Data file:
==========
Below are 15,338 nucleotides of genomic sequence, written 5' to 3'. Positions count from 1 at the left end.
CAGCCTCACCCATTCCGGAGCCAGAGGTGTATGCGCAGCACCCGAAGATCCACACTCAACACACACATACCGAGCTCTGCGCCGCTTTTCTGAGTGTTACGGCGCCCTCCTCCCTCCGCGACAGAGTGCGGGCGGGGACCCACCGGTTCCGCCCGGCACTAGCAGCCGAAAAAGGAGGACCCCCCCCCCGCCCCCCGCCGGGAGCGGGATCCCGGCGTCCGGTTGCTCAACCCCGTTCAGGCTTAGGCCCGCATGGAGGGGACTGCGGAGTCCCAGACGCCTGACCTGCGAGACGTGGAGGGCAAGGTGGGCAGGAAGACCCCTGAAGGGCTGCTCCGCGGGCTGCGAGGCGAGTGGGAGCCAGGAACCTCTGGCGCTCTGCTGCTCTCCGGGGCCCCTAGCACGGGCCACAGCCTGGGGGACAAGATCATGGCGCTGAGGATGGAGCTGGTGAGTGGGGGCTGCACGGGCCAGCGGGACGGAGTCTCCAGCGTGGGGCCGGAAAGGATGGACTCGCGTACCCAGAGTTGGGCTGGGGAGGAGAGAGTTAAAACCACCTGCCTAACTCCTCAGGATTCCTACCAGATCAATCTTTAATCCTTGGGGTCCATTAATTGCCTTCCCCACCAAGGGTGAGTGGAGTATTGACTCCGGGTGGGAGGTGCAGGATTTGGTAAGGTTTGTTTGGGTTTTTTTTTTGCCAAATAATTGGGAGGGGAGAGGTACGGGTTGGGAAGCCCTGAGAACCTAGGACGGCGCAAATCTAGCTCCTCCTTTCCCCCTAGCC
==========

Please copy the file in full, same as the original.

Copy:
Below are 15,338 nucleotides of genomic sequence, written 5' to 3'. Positions count from 1 at the left end.
CAGCCTCACCCATTCCGGAGCCAGAGGTGTATGCGCAGCACCCGAAGATCCACACTCAACACACACATACCGAGCTCTGCGCCGCTTTTCTGAGTGTTACGGCGCCCTCCTCCCTCCGCGACAGAGTGCGGGCGGGGACCCACCGGTTCCGCCCGGCACTAGCAGCCGAAAAAGGAGGACCCCCCCCCCGCCCCCCGCCGGGAGCGGGATCCCGGCGTCCGGTTGCTCAACCCCGTTCAGGCTTAGGCCCGCATGGAGGGGACTGCGGAGTCCCAGACGCCTGACCTGCGAGACGTGGAGGGCAAGGTGGGCAGGAAGACCCCTGAAGGGCTGCTCCGCGGGCTGCGAGGCGAGTGGGAGCCAGGAACCTCTGGCGCTCTGCTGCTCTCCGGGGCCCCTAGCACGGGCCACAGCCTGGGGGACAAGATCATGGCGCTGAGGATGGAGCTGGTGAGTGGGGGCTGCACGGGCCAGCGGGACGGAGTCTCCAGCGTGGGGCCGGAAAGGATGGACTCGCGTACCCAGAGTTGGGCTGGGGAGGAGAGAGTTAAAACCACCTGCCTAACTCCTCAGGATTCCTACCAGATCAATCTTTAATCCTTGGGGTCCATTAATTGCCTTCCCCACCAAGGGTGAGTGGAGTATTGACTCCGGGTGGGAGGTGCAGGATTTGGTAAGGTTTGTTTGGGTTTTTTTTTTGCCAAATAATTGGGAGGGGAGAGGTACGGGTTGGGAAGCCCTGAGAACCTAGGACGGCGCAAATCTAGCTCCTCCTTTCCCCCTAGCC